I've moved my desktop at home from a Windows XP to a Ubuntu Hardy Heron (8.04 -- and soon the new Intrepid Ibex), and have had to google a bit to find the answers to my following "problems".
Here are some of the issues I experienced, and some possible solutions (and as usual, there are several different solutions to each problem).
This list will get an update as soon as Ubuntu 8.10 goes live (which should be in a couple of days) -- perhaps they even fixed a few of these little things. :-)
Code Highlighting & WYSIWYG
These are some of the hints that came from the comments (thanks everyone!!), and are ment to assist in code highlighting & (non-) WYSIWYG editing of webpages.
- Kate Editor
The Kate project develops two main products: KatePart, the advanced editor component which is used in numerous KDE applications requiring a text editing component, and Kate, a MDI text editor application. In addition, we provide KWrite, a simple SDI editor shell which allows the user to select his/her favourite editor component.
- Open Komodo
The Open Komodo Project, based on the award-winning Komodo IDE, is a new initiative by ActiveState to create an open source platform for building developer environments. ActiveState has open-sourced elements of Komodo Edit, a free multi-language editor for dynamic languages based on Komodo IDE, to create the Open Komodo code base.
NEdit is a multi-purpose text editor for the X Window System, which combines a standard, easy to use, graphical user interface with the thorough functionality and stability required by users who edit text eight hours a day. It provides intensive support for development in a wide variety of languages, text processors, and other tools, but at the same time can be used productively by just about anyone who needs to edit text.
GNU Emacs is an extensible, customizable text editor—and more. At its core is an interpreter for Emacs Lisp, a dialect of the Lisp programming language with extensions to support text editing. The features of GNU Emacs include content-sensitive editing modes, including syntax coloring, for a wide variety of file types including plain text, source code, and HTML.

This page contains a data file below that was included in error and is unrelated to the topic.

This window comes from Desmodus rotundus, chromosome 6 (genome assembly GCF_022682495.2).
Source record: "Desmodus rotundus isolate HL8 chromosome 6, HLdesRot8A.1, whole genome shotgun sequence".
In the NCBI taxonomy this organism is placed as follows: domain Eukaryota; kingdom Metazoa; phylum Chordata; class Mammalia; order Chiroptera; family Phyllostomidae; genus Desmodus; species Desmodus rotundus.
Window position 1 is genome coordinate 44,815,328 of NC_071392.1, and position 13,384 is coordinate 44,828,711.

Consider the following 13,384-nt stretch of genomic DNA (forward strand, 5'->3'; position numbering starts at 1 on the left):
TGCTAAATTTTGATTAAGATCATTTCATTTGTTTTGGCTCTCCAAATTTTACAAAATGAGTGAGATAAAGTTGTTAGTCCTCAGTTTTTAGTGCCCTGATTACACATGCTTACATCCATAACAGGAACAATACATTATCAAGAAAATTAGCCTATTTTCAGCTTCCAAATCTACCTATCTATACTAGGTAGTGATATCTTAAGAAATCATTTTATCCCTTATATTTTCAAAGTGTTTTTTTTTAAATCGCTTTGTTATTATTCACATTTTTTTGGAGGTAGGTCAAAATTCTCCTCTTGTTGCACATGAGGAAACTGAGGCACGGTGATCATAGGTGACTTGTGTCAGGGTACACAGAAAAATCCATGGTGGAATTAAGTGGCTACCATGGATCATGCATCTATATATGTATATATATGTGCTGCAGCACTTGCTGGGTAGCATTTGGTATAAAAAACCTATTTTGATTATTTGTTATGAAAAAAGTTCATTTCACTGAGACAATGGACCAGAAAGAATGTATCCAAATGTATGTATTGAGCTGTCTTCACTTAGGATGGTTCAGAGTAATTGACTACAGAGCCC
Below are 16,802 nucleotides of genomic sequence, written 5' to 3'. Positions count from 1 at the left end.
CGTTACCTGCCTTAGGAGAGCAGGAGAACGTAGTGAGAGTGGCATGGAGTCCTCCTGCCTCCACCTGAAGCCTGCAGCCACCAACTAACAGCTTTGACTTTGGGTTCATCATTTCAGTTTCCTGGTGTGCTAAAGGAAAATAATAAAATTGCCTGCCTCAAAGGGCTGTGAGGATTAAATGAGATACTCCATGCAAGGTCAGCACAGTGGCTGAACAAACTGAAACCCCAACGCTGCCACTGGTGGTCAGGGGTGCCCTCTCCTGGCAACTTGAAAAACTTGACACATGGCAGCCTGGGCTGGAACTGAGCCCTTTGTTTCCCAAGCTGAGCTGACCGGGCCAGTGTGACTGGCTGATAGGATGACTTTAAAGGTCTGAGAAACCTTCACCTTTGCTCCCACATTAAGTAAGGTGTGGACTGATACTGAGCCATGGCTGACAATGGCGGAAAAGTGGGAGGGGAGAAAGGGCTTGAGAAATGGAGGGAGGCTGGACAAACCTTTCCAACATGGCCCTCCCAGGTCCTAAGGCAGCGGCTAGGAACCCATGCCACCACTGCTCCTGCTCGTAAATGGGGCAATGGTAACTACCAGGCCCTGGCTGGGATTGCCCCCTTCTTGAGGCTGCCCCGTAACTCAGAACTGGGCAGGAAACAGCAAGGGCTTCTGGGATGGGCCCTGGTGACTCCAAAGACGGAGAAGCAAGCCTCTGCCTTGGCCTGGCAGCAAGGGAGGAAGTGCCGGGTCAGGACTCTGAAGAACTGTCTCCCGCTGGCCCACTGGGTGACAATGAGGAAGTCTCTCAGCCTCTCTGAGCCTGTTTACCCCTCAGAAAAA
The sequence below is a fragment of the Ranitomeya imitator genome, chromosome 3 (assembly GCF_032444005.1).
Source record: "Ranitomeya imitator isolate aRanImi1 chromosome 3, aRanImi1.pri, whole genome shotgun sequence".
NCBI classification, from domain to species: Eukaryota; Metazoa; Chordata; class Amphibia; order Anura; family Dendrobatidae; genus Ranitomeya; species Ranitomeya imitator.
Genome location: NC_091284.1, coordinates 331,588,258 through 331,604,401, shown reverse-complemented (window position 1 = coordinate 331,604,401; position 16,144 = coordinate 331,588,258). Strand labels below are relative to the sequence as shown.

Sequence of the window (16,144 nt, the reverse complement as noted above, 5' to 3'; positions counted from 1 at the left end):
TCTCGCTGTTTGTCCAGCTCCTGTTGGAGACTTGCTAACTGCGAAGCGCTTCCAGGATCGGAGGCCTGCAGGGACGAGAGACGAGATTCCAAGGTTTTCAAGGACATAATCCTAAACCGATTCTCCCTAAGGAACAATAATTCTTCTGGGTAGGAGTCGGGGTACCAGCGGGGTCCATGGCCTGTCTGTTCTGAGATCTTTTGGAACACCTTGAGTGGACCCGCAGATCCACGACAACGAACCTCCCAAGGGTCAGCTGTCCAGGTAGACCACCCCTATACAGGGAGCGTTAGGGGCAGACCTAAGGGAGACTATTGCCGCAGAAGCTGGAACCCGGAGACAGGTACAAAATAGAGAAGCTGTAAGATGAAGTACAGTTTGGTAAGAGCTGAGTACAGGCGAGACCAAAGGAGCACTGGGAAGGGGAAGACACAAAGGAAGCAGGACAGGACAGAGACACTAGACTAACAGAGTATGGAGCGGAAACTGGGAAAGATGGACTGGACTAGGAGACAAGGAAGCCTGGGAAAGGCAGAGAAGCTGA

SciTE is a SCIntilla based Text Editor. Originally built to demonstrate Scintilla, it has grown to be a generally useful editor with facilities for building and running programs. It is best used for jobs with simple configurations -- I use it for building test and demonstration programs as well as SciTE and Scintilla, themselves.
- Quanta Plus
Quanta Plus is a highly stable and feature rich web development environment. The vision with Quanta has always been to start with the best architectural foundations, design for efficient and natural use and enable maximal user extensibility. We recognize that we don't have the resources to do everything we would like to so our target is to make it easy for you to help make this the best community based desktop application anywhere.
KompoZer is a complete web authoring system that combines web file management and easy-to-use WYSIWYG web page editing.
KompoZer is designed to be extremely easy to use, making it ideal for non-technical computer users who want to create an attractive, professional-looking web site without needing to know HTML or web coding.
Non-WYSIWIG HTML editors
Bluefish is a powerful editor targeted towards programmers and webdesigners, with many options to write websites, scripts and programming code. Bluefish supports many programming and markup languages, and it focuses on editing dynamic and interactive websites.
SCREEM is a web development environment. It's purpose is to increase productivity when constructing a site, by providing quick access to commonly used features. While it is written for use with the GNOME desktop environment in mind it does not specifically require you to be running it, just have the libraries installed.
Unlike most other web site / HTML editors SCREEM does not provide a WYSIWYG display of pages. Instead you are presented with the raw html source in its editor window.
Remote desktop to a Windows desktop/server
It's actually easily done through rDesktop. It comes pre-installed with Ubuntu, and can be started from the command line by typing: rdesktop <ip>. Or by going to the application menu > Internet > Terminal Server Client. This will include a graphical front-end for your connections.
This'll open a new window, with your Remote Desktop session started, connecting to your specified IP (over RDP). It has a strange issue with some keyboard-layout that matches mine when logging in, but suddenly changes once I'm logged in -- giving me a semi qwerty/semi azerty layout. Annoying, but it still works.
I also had an issue when pressing "WINLOGO + R" inside a Remote Desktop session, which would start the Magnifying Tool in Windows, but it would remain active, even when closing rDesktop.
Evolution has Exchange Mailbox support